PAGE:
Assets and liabilities in a sovereign’s balance sheet, very much depend on the country context. Among the assets, governments may account for stocks such as cash reserves (domestic and international), sovereign wealth funds, equity in state-owned enterprises and subnational entities as well as other fixed financial assets. They may account for inflows such as tax revenues and non-tax revenues, onlending flows, receivables, even the present value of future income. Among the liabilities, they may include sovereign debt, government expenditures, pensions, government guarantees, legal claims, deposits in commercial banks, currency in circulation and other commitments.  There is no cookie cutter approach to look at a sovereign's balance sheet and managing the associated risks.

    What are sovereign balance sheet risks?

    Balance sheet vulnerabilities stem from mismatches between the financial characteristics of assets and liabilities. The most often experienced mismatches are currency composition, interest rate basis and duration between assets held by the government and its liabilities. Mismatches in the inflows and outflows are particularly significant and can lead to a higher probability of financial crisis.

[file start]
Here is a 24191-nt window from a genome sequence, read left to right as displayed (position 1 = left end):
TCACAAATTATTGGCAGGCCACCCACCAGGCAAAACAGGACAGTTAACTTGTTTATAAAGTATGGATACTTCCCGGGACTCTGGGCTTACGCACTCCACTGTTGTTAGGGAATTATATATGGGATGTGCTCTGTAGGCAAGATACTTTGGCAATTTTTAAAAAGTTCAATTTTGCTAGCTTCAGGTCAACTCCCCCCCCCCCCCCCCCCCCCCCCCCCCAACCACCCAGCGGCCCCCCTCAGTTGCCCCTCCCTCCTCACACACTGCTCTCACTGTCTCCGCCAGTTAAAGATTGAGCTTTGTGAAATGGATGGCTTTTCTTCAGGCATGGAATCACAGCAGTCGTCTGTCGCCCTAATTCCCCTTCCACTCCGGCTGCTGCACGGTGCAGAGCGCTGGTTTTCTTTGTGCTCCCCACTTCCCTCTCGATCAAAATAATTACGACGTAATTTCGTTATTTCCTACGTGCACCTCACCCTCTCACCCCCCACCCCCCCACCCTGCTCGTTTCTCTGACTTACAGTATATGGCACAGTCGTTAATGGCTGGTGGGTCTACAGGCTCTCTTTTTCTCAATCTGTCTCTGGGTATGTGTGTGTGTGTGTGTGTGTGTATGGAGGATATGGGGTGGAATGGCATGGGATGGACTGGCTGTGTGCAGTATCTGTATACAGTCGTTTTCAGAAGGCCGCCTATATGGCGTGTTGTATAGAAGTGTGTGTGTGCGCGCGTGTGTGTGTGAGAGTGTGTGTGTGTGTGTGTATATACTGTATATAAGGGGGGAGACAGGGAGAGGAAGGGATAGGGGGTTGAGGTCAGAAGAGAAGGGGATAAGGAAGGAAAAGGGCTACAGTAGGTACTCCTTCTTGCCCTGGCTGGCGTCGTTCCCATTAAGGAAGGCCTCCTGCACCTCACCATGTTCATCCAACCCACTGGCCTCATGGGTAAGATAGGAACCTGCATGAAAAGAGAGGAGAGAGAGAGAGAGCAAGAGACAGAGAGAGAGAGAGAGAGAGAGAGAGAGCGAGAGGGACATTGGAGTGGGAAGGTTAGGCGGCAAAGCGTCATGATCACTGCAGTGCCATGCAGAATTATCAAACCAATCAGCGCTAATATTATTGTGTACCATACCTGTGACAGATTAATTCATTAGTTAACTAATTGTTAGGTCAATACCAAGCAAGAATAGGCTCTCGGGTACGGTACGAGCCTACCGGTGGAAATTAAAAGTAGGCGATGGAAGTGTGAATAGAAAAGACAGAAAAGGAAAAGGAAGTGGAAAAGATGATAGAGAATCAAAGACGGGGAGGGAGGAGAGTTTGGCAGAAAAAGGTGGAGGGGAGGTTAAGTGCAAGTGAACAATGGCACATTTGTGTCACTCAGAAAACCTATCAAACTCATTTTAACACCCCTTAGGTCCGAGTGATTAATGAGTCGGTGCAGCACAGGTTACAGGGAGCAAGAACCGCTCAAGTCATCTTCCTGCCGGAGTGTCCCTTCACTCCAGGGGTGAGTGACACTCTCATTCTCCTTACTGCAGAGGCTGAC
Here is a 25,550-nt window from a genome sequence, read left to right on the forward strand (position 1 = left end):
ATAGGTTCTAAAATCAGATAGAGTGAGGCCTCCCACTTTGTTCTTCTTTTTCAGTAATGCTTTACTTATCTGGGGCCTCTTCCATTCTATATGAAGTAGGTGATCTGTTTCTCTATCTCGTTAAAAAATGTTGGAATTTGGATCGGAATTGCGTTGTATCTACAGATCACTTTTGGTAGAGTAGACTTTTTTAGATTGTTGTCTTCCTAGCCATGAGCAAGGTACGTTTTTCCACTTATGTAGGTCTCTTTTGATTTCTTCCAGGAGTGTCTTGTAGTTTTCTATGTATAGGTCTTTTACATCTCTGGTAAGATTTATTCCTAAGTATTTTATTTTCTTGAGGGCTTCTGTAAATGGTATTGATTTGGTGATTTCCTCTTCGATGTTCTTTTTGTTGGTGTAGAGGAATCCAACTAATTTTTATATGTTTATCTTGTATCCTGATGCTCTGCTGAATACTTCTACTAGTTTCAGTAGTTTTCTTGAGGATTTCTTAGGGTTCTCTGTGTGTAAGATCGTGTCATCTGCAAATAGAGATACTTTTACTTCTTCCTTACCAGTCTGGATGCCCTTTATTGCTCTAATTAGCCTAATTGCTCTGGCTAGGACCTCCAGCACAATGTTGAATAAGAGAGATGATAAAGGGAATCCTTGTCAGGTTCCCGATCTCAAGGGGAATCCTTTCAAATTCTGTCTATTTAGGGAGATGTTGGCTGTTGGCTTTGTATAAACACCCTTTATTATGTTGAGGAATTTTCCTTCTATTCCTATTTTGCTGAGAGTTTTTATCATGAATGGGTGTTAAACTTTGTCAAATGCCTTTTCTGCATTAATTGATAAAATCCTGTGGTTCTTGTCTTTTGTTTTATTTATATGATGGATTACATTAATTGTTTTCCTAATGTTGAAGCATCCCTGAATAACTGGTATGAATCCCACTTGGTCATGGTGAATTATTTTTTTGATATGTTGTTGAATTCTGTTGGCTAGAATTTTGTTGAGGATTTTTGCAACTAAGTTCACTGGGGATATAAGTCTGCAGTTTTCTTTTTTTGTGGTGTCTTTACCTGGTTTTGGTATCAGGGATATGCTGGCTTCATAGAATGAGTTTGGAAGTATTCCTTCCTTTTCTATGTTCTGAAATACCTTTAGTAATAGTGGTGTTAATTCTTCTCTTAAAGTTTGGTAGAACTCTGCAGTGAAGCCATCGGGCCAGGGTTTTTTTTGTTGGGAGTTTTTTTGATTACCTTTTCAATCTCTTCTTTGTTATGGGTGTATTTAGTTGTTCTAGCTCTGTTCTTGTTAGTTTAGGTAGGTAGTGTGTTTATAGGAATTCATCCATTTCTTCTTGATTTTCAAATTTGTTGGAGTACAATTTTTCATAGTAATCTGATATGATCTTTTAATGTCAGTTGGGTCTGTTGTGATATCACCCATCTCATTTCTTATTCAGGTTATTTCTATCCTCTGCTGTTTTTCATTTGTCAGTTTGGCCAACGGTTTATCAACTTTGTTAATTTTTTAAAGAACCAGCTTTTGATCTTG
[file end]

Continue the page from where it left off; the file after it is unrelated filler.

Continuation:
Foreign currency mismatches have resulted in financial crises in numerous countries, including Mexico in 1994, Brazil in 1999, Russia in 1998, and Argentina in 1998-2002. Following the global financial crisis, sovereign balance sheets became more complicated; constraints in external markets, issuance of short-term debt and increase of foreign reserves have all contributed to sovereigns carrying higher risks.

    How to manage sovereign balance sheet risks?

    After analyzing the mismatches between assets and liabilities, the financial characteristics of the current and future cash flows can be hedged, using financial derivatives to help smooth the budgetary impact of shocks on debt servicing costs, while ensuring return optimization. 

  • Papers

    Forums, Workshops, Seminars

    Presentations

    • Plenary session on SALM - Video - 201
    • Plenary session on SALM - Video - 201